Seeking stability in his life apart from the poverty he experienced in his youth, Heng focused on finding stable work and establishing a family, even as World War II and the civil war in China threw his life in disarray. As the years passed for Heng, he went on to study to become a marine customs officer. He actually worked from a fourth-level officer to a first-level officer. He claimed he wished he could have remained an officer. When Japan invaded China during World War II, he cleverly avoided being drafted into the Chinese army by remaining a customs officer, but even he had to escape northward across China to avoid the invading Japanese army. To his luck though, Heng met his wife along his escape. He vied to her parents for marriage and won them over. They would eventually have five kids in total. The war had its losses though. Heng would later find out his sister had been a casualty. He didn’t really voice how close he was to her, and he didn’t show any signs through facial expression. Even after World War II, there was an ongoing civil war between the capitalists in power, led by Chiang Kai-shek, and the communist party, led by Mao Zedong. When the communists won, they spread their government control all the way to southern China. Heng was told he had to give up half of his belongings. He found this to his disliking, for he’d long worked for what he owned. He and his family left for Hong Kong across the bridge connecting mainland China to the island, which he said was rarely guarded well. The schools in Hong Kong were incredibly competitive though, and his children were having difficulty. So he left Hong Kong soon after for the United States. I asked him about his political thoughts on the civil war, about whether he agreed with capitalism or communism. As was uniquely my grandfather, he answered with a big smile that it didn’t matter to him. The communists took his stuff, and he didn’t like that. All that mattered was creating a stable life for himself and his family; affiliation to any political side or even China meant little in comparison.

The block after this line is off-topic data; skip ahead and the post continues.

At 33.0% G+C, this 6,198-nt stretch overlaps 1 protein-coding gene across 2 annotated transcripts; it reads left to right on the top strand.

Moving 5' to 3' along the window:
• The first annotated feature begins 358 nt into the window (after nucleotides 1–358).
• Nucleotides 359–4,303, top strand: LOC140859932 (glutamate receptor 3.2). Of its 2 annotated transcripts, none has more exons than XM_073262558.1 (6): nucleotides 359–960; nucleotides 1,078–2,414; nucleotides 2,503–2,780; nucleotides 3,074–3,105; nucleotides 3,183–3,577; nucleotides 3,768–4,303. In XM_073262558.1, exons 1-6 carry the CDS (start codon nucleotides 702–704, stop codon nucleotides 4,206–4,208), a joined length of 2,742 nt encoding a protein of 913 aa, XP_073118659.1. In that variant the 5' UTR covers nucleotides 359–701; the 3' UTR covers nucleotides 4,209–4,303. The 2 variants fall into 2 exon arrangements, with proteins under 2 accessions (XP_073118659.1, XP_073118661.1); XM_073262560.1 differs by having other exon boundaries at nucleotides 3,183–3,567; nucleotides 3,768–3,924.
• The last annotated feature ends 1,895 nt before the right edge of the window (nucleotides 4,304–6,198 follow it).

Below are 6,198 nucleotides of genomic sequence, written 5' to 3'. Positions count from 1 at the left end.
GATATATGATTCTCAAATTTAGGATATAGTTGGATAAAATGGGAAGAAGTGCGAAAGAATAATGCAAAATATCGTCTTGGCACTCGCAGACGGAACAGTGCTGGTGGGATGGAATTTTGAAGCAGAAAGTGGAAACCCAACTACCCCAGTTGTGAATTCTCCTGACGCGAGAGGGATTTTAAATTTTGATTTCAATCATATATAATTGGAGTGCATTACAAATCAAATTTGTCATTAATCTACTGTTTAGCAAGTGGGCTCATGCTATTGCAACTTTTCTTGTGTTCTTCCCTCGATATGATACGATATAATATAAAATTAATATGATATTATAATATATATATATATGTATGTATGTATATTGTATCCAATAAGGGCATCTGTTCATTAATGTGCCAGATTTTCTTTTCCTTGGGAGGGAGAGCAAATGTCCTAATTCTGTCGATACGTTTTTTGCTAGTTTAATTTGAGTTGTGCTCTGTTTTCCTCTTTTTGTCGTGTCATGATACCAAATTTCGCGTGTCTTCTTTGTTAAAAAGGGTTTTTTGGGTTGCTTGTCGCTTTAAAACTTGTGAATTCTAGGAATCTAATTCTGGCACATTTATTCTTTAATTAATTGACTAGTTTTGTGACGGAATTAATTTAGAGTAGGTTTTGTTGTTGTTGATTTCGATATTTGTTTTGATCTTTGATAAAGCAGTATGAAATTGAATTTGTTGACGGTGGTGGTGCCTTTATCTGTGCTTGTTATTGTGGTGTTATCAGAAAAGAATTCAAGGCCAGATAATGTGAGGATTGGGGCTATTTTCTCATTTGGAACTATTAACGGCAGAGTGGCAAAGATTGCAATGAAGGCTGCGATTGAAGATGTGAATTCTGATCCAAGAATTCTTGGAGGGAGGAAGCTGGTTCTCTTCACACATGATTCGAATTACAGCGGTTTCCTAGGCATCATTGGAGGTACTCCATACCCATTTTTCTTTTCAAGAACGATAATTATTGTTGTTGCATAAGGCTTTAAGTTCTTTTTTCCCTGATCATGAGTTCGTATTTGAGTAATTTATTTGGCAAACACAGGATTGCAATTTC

Already having grown used to thinking and acting independently in his childhood due to the inability to depend upon his parents, Heng would come to see that he could not so easily trust either his nation or the rest of the world, having experienced both World War II and the communist revolution, and that his loyalty lies solely with his family. In the midst of fighting between the Chinese army and the Japanese army and between the GMD and the CCP, Heng could not feel any allegiance to the Chinese army or either the capitalists or the communists. No side guaranteed his safety or even the safety of his family, for which he sought stability for. In World War II, his sister died. In the communist revolution, he had to flee with his family to Hong Kong. No side worked to aide him; he could only trust his own thoughts and actions. To Heng, the only ones he could trust were his family, and that was where his loyalty would come to lie; my grandfather would come to instill the same sort of loyalty in me. Growing up, my grandfather came to be aware of my efforts to remain strong for my family, not by asking but by observing the same behavior in me he had displayed. I would not show distress to my family, and he was able to see me acting as such, for he had done so for his own family. Victoria says of her father, “I don’t think I ever saw him cry. He was always smiling.” Working to become the pillar for my family, he would come to be a pillar for me. Having thought and acted independently, unable to see how he could have trusted others to aide him, my grandfather would come to believe that, as the pillar of his family, he could not show his distress; having done so himself, he would be able to see how I acted to do so for my own family and act to be a pillar for me. Having come to believe that he must act to protect his family due to two wars that threatened his family’s and his own safety, his independent thinking and dedication to his family would be what would eventually allow me to relate to him, as we both had worked to protect our families.